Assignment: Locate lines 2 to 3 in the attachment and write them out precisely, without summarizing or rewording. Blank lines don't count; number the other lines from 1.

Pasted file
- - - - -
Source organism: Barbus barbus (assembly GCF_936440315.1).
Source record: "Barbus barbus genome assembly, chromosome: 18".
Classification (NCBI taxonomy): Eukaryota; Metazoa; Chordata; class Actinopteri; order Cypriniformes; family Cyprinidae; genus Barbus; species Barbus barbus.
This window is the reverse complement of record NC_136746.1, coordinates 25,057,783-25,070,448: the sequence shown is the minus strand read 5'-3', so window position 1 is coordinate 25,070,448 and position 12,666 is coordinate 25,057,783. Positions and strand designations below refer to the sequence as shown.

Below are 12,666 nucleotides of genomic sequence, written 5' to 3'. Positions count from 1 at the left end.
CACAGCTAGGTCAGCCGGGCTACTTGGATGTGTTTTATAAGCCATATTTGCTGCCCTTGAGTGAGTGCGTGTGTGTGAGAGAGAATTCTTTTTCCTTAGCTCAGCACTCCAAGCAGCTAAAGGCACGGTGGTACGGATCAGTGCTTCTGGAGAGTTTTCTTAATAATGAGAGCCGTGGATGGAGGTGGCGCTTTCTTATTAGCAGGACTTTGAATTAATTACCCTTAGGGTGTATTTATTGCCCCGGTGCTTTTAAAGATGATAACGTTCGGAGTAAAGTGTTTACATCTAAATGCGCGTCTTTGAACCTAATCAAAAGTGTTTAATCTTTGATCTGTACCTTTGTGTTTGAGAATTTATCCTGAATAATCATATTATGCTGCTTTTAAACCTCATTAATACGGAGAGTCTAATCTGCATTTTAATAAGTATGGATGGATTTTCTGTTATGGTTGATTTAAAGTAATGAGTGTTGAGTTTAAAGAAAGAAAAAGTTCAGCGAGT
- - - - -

Source record: "Barbus barbus genome assembly, chromosome: 18".
Classification (NCBI taxonomy): Eukaryota; Metazoa; Chordata; class Actinopteri; order Cypriniformes; family Cyprinidae; genus Barbus; species Barbus barbus.